the current

New U.K. rules spur outrage! over student use of exclamation marks

The punctuation mark can set off a fight between people and raise their voices to exclamation mark levels! The Current's esteemed panel of language lovers debates the use of the exclamation mark in response to a new U.K. crackdown in schools.
Poet Priscila Uppal says lazy use of exclamation marks can damage human relationships. (rgbstock)
Listen19:53

Read story transcript

In response to a new U.K. crackdown in schools over abusing exclamation marks, The Current's panelist George Elliott Clarke ponders what punctuation is appropriate when declaring war, both make a point. He critiques the Iraq invasion as an example. 0:56

If the punctuation mark's proliferation has got you declaring "enough is enough!" (exclamation mark warranted), then you're hardly alone. 

In the U.K., new rules for school children have been designed to curb the exclamation mark's use. Young students must show they can produce four different types of sentence: statement, question, command and exclamation. And if using an exclamation, the sentence must begin with "how" or "what" and include a verb. If students don't follow the rules, they will be assessed as working below the expected standard.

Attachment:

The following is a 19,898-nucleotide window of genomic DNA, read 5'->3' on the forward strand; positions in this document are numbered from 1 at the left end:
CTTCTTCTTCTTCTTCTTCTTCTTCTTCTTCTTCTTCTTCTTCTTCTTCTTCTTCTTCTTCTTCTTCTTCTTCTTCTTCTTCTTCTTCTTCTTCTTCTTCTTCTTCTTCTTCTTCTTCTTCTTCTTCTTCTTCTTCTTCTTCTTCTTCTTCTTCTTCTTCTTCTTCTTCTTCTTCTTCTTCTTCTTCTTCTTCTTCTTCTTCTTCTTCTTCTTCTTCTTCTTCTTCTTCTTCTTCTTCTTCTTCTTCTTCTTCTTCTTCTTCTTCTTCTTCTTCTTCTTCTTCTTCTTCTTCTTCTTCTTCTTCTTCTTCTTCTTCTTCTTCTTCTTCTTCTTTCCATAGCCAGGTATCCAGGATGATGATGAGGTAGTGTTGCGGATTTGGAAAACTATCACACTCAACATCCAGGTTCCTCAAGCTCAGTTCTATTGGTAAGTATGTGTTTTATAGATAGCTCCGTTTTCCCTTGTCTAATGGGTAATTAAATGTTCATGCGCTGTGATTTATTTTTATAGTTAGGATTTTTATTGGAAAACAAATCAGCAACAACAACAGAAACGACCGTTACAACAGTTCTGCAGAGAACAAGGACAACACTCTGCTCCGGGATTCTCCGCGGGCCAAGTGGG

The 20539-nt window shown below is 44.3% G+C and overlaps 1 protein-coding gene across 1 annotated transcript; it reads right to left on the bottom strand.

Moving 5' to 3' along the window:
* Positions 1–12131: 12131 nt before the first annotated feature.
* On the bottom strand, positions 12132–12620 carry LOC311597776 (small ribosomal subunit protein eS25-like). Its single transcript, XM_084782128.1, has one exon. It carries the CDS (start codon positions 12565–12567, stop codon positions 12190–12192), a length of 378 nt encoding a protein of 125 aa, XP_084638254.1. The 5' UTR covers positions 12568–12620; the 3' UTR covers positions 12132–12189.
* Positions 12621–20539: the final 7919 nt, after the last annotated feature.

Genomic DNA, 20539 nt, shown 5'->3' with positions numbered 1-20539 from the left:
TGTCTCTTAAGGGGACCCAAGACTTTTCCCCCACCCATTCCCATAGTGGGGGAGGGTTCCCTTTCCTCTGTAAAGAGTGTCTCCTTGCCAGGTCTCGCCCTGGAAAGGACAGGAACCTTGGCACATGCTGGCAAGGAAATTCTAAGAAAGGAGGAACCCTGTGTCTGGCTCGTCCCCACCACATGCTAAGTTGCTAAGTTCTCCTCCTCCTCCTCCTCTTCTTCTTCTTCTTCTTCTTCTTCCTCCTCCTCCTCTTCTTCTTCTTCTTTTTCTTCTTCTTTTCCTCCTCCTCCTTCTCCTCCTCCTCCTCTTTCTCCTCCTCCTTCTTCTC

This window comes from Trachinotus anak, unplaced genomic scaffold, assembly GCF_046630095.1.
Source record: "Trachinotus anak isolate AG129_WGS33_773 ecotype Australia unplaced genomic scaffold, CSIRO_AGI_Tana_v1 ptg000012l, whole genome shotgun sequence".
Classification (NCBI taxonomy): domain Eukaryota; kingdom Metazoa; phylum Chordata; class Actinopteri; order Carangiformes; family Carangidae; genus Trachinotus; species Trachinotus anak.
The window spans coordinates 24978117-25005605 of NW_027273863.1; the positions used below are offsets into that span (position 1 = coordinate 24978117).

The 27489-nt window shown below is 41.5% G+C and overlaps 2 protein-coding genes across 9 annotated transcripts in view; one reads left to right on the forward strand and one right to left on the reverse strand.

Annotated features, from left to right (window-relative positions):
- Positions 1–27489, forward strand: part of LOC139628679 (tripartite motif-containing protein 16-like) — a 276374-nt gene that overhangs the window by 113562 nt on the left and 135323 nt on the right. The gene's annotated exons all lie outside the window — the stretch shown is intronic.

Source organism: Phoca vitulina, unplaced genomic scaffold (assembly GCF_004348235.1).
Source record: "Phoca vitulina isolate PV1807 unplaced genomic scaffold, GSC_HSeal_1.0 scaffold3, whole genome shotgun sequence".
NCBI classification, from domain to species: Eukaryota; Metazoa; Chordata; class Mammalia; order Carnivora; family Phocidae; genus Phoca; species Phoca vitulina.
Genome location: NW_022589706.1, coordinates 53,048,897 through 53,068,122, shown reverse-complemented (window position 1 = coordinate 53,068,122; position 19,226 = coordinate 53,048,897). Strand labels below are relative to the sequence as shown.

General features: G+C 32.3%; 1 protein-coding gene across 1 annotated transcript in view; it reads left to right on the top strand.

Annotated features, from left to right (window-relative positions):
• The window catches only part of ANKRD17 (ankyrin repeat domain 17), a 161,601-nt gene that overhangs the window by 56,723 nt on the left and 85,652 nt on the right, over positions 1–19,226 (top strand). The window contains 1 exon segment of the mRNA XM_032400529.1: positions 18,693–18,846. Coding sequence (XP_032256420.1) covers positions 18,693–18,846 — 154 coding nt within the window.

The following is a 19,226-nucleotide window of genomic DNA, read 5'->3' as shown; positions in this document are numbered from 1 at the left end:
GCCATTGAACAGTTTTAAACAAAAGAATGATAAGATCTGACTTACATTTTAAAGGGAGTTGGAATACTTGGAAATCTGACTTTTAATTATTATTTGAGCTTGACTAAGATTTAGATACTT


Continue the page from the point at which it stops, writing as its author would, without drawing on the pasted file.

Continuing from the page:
Example: "What a wonderful day this is!" or "What a fantastic day that was!"

To debate the use or abuse of the exclamation mark in life, The Current convened an esteemed panel of language lovers: 

  • Priscila Uppal, poet and professor of English at York University.
  • Tom Howell, author of The Rude Story of English, an ex-lexicographer, and co-host of CBC'sIdeas from the Trenchesseries.
  • George Elliott Clarke, Canada's parliamentary poet laureate who teaches English literature at the University of Toronto.
European parliament deputies vote! against a modification in the Hungarian constitution to reinforce the power of the government, March 12, 2013. (Frederick Florin/AFP/Getty Images)

Are you a serial exclamation mark user or do you think exclamation mark use has gotten out of control? What's your favourite punctuation mark?

Send us an email, find us on Facebook or tweet us @TheCurrentCBC to share your thoughts on this.

This segment was produced by The Current's Karin Marley and Marc Apollonio.